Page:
Megan's trip to New York will likely make her very, very happy she chose to settle thousands of miles away. She has a miserable time with her melodramatic sister and her hot-headed mother, who hooks up once again with Roger Sterling. She has a disastrous lunch meeting with Harry Crane, who tries to ply her with promises, compliments, and wine in an effort to get her into bed. And she lashes out at Don, finally responding to his million-dollar settlement offer by leaving her wedding ring and walking out of the room. In her final conversation with her sister, Megan shows that she hasn't entirely rejected the lessons Don imparted, praising Marie for doing something about her unhappiness — even if the answer was cheating on her husband.
Don and Megan's personal stories largely pulled the episode away from Sterling Cooper & Partners — but what did happen at the office was just as repetitious and thin. Peggy enlists Pima Ryan, a provocative photographer, for an advertisement. During the process, Pima successfully seduces Stan and makes a similar pass at Peggy, in what seems like an effort to secure steady work. "She's a hustler," says Peggy, deflating Stan's crush at the end of the episode. "She tried the same thing with me, but she didn't get as far. And that's why I'm not going to give her another job."
There are some intriguing thematic resonances here — questions about salesmanship, and prostitution, and power, and the uneasy lines between all three. Unfortunately, they're wrapped up in Pima, an unconvincing character that's never been mentioned before and will likely never be seen or mentioned again. Mad Men has addressed these same questions, with much more depth and insight, using characters like Bobbie Barrett and Joan Harris. Tackling them again in this diluted form feels like misplaced nostalgia.
Of course, nostalgia is the subject of one of Mad Men's most famous moments — and a scene that gets revisited, once again, in "New Business." When Di describes the "twinge" in her chest as she reflects on her past, Don quickly calls it a "pain" — slipping, nostalgically, into the same kind of nostalgia-laden haze he endorsed so convincingly in his pitch for Kodak's Carousel.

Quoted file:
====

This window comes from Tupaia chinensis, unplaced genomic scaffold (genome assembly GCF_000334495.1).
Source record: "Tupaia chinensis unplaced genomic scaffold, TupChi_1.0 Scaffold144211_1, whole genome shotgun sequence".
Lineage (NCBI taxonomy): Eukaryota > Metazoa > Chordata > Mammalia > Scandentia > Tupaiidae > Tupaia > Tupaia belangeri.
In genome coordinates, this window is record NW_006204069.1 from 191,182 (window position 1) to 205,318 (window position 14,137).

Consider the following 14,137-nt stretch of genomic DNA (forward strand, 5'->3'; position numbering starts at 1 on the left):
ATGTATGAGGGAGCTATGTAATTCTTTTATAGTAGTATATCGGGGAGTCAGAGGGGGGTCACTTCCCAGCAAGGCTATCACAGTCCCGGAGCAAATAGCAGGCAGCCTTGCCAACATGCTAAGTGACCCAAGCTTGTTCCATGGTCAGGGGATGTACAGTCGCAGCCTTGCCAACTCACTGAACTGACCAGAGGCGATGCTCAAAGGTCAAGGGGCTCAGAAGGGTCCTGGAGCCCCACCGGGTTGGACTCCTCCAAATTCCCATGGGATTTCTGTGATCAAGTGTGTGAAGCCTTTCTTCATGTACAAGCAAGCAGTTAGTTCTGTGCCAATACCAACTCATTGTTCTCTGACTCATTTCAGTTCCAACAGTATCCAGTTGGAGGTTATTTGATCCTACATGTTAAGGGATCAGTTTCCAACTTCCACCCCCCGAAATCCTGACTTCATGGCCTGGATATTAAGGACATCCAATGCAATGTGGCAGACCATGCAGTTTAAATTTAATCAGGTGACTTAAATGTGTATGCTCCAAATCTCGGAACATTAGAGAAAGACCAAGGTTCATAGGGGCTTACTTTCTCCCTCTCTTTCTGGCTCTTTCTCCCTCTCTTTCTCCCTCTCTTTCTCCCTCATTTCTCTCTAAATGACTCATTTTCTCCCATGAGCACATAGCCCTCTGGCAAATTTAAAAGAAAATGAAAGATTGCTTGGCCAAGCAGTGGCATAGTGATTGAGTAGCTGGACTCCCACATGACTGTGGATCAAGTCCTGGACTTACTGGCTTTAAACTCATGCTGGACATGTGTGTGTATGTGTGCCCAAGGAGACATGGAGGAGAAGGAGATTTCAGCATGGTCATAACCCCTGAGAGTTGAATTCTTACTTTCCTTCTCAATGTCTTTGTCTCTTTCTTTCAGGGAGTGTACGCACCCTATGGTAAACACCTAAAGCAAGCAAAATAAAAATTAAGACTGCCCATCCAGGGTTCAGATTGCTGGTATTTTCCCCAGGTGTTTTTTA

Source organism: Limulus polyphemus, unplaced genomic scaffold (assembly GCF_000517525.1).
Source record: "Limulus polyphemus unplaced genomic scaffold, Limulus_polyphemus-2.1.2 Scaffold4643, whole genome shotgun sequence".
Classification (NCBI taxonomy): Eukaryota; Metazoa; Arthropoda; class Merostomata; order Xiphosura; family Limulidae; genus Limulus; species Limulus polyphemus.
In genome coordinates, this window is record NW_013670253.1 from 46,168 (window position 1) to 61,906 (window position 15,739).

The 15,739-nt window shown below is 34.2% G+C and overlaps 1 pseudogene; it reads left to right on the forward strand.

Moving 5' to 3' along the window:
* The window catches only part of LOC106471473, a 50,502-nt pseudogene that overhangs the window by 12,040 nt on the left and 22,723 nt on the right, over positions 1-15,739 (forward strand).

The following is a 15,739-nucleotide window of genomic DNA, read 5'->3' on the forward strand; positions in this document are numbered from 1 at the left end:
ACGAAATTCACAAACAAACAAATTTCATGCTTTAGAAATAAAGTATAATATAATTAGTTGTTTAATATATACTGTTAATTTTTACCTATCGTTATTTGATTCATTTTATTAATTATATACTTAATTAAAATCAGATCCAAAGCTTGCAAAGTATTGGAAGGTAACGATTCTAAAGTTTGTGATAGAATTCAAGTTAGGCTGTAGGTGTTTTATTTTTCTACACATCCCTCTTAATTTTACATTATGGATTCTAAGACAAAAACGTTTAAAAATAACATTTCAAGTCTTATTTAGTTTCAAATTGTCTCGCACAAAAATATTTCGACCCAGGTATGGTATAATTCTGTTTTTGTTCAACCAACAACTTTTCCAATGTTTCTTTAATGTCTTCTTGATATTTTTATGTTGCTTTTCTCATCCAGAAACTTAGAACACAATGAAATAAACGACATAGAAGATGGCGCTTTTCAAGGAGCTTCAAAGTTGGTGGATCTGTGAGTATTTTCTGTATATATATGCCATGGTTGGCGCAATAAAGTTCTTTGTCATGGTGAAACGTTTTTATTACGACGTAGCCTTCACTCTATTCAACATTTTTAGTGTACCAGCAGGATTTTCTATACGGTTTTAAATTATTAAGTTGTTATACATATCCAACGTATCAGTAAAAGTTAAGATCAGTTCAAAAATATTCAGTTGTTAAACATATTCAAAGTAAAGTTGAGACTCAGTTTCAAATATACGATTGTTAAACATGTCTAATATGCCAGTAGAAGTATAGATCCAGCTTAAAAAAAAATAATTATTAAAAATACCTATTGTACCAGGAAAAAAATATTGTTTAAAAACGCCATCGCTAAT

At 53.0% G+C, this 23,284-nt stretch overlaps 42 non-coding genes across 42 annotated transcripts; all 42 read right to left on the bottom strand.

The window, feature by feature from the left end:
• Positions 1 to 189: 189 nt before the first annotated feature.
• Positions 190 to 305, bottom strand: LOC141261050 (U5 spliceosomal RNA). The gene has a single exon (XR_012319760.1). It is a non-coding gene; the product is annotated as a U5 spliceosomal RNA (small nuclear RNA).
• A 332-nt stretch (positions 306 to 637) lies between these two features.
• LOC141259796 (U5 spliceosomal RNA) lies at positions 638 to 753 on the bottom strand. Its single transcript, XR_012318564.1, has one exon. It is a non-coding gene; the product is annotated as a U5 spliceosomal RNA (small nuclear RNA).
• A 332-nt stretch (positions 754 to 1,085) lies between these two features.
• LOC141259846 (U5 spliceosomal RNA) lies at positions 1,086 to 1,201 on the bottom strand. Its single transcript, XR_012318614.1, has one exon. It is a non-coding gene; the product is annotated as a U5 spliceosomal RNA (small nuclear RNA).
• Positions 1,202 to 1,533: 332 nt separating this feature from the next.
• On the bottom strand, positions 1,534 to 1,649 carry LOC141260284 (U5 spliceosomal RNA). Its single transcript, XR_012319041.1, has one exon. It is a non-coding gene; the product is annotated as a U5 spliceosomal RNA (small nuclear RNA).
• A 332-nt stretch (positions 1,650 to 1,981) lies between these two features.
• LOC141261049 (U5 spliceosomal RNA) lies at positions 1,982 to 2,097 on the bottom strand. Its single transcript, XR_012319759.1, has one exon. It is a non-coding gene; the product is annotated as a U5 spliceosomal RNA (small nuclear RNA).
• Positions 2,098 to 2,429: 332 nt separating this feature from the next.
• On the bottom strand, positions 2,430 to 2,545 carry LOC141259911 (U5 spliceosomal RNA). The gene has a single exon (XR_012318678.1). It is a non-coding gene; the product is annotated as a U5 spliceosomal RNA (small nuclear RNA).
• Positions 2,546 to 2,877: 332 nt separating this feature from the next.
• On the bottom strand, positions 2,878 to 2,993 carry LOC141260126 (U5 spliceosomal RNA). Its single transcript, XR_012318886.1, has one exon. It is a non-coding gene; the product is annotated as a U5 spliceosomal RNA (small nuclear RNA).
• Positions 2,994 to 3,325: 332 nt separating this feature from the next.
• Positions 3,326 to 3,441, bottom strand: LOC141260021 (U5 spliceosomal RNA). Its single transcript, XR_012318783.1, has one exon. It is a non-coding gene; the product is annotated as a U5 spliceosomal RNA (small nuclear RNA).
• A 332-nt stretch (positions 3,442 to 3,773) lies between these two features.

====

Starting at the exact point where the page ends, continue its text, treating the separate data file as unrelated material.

There's an aspect of that old Carousel pitch that often gets overlooked: Harry Crane, guilt-ridden after cheating on his wife during a drunken office party, leaving the room in tears. It's a powerful moment in Mad Men history — but it's also, as "New Business" implictly reminds us, a moment those characters have long moved past. This version of Don isn't the man who would mourn his past with pictures of Betty; this version of Harry wouldn't blink at having an extramarital affair. Looking back, it's easy to imagine these characters being nostalgic for their own nostalgia, and painfully aware of how much they've lost.
Where does that leave Mad Men? Whatever the answer, it will represent the ultimate philosophical argument of the series — and given the cyclical nature of last week's episode and "New Business," a full-blown redemption for Don probably isn't in the cards.
If there is some kind of salvation on the horizon for Don, Di isn't the answer. There have certainly been women that have rattled his worldview more, or done him more damage by rejecting him more forcefully. (Think Dr. Faye Miller, whose insistence that Don "only likes the beginning of things" was infinitely more insightful and incisive than Megan's dismissal of Don as an "aging, sloppy, selfish liar" in "New Business.") Given his romantic history, Don would clearly be better off avoiding his own baser instincts, and shifting his focus to something like his intimate friendship with Peggy, or his bond with his daughter Sally.
He needs something to fill this latest void. Don ends "New Business" in his empty apartment, staring at the last vestiges of a home once filled by his wife. It's as blunt as symbolism gets: with nothing left except the walls, Don's home is as empty and bleak as he is. It's a point the show has made before, and ground that Mad Men didn't really need to retread. I'm fine with Don not growing, but I'd rather see him not growing in a more interesting way.